COLUMBIA — The Beverly and Belvedere apartments have been through the Great Depression, housed an Olympic athlete and have been home to current and past students and faculty of MU.
1932 Olympic track athlete, medal winner and MU graduate Babe Didrikson Zaharias once lived in the Beverly and Mayor Darwin Hindman lived in the Belvedere.
In January, the Belvedere and the Beverly apartments were recognized as two of the 10 Most Notable Historic Properties in Columbia for 2008.
Both properties are currently managed by Joe and Linda Doles, who took over in 1999 when the previous owners, Linda’s parents, Jack and Evelyn Richardson, were considering selling the apartments. The Richardsons owned the properties through CORI Investments Incorporated since 1969.
Both Linda and Joe attended MU and moved to Ohio after getting married in 1986. Neither Joe nor Linda had managed apartments before taking over the Belvedere, Beverly, Dumas and Francis apartments. Joe and Linda moved back to Columbia after receiving the offer to run the buildings, leaving behind past careers to begin anew. Joe was previously a physicist and Linda worked as a physician and then a real estate agent.
The property for the apartments was originally purchased from Columbia College in 1927 by the newly formed Beverly Realty Company and the apartments were built within six months of each other. Both were built with many similar features and primarily served students and young professionals.
The Belvedere, which is located on 206 Hitt St., is larger than the Beverly, which is located across the street at 211 Hitt St. The Belvedere has three floors consisting of 30 studio, small and large one-bedroom apartments. The largest of the studio apartments is 300 square feet. The Beverly has three floors made up of 26 large and small studios, including two apartments in the basement.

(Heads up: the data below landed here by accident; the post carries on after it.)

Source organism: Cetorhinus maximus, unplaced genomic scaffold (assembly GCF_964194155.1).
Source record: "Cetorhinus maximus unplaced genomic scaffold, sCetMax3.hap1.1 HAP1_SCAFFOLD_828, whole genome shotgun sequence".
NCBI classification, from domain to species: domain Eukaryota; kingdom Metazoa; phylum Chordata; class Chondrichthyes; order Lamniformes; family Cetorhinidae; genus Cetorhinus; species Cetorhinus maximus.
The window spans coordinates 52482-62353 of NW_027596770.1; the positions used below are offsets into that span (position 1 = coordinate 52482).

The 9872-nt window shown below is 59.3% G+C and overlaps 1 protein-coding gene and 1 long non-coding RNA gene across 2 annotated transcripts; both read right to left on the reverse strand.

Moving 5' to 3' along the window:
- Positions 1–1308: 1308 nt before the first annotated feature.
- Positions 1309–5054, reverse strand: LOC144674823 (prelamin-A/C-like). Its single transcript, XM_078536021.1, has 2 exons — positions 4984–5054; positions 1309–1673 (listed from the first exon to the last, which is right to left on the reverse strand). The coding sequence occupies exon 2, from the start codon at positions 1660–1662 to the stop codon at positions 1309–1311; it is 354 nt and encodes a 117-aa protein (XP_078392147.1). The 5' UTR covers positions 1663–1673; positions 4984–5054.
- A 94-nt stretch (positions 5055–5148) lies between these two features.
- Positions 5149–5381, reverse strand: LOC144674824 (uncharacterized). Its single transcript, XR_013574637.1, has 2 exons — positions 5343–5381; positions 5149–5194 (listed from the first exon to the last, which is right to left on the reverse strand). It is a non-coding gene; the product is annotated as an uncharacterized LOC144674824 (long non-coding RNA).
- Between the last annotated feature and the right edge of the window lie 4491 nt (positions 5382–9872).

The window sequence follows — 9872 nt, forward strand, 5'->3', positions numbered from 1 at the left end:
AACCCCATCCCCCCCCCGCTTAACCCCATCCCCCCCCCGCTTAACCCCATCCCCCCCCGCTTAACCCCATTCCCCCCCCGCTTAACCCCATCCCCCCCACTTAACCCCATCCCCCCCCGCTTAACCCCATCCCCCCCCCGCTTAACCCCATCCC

Both buildings have stucco walls and wrought-iron trim work in the main lobby as well as louvered doors and Murphy beds that pull down from the wall. In both buildings, small doors connect the kitchen to the hallway, which allowed ice to be delivered to ice boxes without entrance into the apartment. The ice doors remain today.
Both Joe and Linda said they have enjoyed running the properties and have spent time making renovations, including replacing plastic-tiled showers that were built in the 1970s. Linda said she wishes that there were more time to renovate the buildings.
“I like doing the renovations and Linda likes the cosmetics,” Joe Doles said. “We are a good team; she covers my weaknesses and I cover hers.”
All of the apartments still have the original Murphy beds and gate-leg tables that were designed to create more space for tenants of the apartments. The original sinks with separate hot and cold water faucets remain, and some of the original stoves and ovens are still functional.
Although MU faculty occasionally live in the two buildings, students have made up most of the population of tenants for the last 30 years, Joe Doles said. Most of the current residents are undergraduate students who stay around for about two years.
“A lot of students that we are getting now say that their parents lived here,” Joe Doles said.